Two steps are crucial: The first is the creation of an international contact group on Burma at the UN. This author's last commentary on Burma in YaleGlobal in 2005 – "Democracy in Burma: Does Anybody Really Care?" – suggested the creation of a process akin to the six-party talks in North Korea. Thailand's Prime Minister Surayud Chulanont made a similar suggestion to Gambari when the latter visited him on 15 October. Such a group should comprise China, India, Japan, the European Union, the US and Singapore as the current the chair of the Association of Southeast Asian Nations (ASEAN). In the 5 October Security Council debate, the absence of Japan and India was conspicuous. The purpose of this six-party contact group would be to carry out formal and informal consultations with the regime to stop further repression, prod it to open dialogue with Suu Kyi and reopen the national convention with opposition participation to create a genuinely democratic constitution that upholds civilian control over the military.
It would also have the function of applying peer pressure on Burma's two powerful neighbors, China and India, even though Indian support for the regime was a reactive response to China's vigorous influence-seeking in Burma in the first place. Both India and China have offered an economic and political lifeline to the regime, thereby sustaining its repressive apparatus.
The second step should be an in-principle agreement by the international community to create a Truth and Reconciliation Commission for Burma. Such commissions are usually created after the regime accused of human-rights abuses is ousted from power. But in this case, agreement to create such a commission could have a salutary effect in preventing further violence against civilians by regime forces. Following the South African model, the commission could dangle amnesty before military officials not directly involved in committing atrocities. This would induce officers to disobey future orders to carry out violent repression and encourage those military and political leadership factions who are sympathetic to liberalization – especially in view of reports that some officers refused to carry out orders to attack protestors in the recent uprising.
In the meantime, ASEAN should resist any temptation to suspend or expel Burma from membership for the time being. I advocated such a move in the past (as reported by Peter Kammerer, "Suspend Yangon, Asean Urged: Scholar Says Alliance Must Press Junta to Reform," the South China Morning Post, 23 October 2004). But doing so now would be ill-advised, as it would allow the junta to retreat into a convenient posture of isolationism.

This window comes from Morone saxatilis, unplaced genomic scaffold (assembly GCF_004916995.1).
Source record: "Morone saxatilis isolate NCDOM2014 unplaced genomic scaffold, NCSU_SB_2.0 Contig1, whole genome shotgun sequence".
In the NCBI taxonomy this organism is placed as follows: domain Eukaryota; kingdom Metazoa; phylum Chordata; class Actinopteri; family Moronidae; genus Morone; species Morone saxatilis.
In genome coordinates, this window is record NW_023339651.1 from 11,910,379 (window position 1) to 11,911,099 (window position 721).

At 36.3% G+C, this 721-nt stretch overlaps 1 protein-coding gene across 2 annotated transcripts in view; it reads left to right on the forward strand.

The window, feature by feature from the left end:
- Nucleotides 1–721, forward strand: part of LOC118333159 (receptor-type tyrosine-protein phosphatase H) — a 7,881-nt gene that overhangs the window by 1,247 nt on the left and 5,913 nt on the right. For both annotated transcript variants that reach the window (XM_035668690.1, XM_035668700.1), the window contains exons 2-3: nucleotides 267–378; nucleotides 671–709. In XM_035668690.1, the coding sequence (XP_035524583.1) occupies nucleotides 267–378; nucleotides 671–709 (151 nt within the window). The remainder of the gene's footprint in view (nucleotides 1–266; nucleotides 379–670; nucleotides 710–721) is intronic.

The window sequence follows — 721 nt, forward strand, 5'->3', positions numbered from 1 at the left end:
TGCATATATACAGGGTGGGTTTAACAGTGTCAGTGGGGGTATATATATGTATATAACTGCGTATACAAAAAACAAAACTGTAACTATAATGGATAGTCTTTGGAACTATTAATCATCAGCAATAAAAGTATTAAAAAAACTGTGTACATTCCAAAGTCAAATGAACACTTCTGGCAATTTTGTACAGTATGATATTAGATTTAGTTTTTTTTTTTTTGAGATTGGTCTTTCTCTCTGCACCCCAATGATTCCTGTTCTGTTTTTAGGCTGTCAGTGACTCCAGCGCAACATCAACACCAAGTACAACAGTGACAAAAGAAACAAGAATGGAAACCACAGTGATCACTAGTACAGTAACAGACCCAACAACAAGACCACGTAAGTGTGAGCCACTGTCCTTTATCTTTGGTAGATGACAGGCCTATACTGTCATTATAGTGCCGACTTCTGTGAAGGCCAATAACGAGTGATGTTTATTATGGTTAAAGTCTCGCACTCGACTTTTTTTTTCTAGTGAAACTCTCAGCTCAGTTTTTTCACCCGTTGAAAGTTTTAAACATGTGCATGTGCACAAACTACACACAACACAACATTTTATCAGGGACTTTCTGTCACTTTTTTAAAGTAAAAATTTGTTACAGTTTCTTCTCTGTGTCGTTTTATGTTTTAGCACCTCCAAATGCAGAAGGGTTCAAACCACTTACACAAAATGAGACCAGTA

It will also look ridiculous if ASEAN moves from one extreme – shielding the junta from international sanctions through its "constructive engagement" policy – to another by suspending its membership, especially since ASEAN failed to impose any preconditions of political reform when it allowed Burma to join the association in 1997.
ASEAN has earned some international respect by expressing "revulsion" at the junta's violent repression of the peaceful uprising. By keeping Burma as an active member, ASEAN would call the junta's bluff now that the latter has pledged to engage in dialogue with the opposition, and "cooperate with the United Nations." As long as Burma remains a member, ASEAN should use every opportunity afforded by the intra-ASEAN meetings, which number in the hundreds each year, to persuade the junta to move towards democratization. This way, ASEAN will retain a say over Burma's political direction instead of allowing it to pass to outside nations. This is not "constructive engagement," which was in essence all "construction" of hotels and factories in Burma by Thai, Singaporean and Malaysia companies, with no "engagement," or dialogue with the regime on political reform.
If ASEAN's constant reminders on political reform prove to be too much for the junta and it pulls out of ASEAN on its own, then well and good. Such an outcome may be less preferable than changing the junta's mindset, but could enhance ASEAN credibility, paving the way for future sanctions. In the meantime, as some commentators have suggested, ASEAN members should, at the very least, snub the senior junta leaders by denying them and their families VIP treatment at their shopping centers and medical facilities.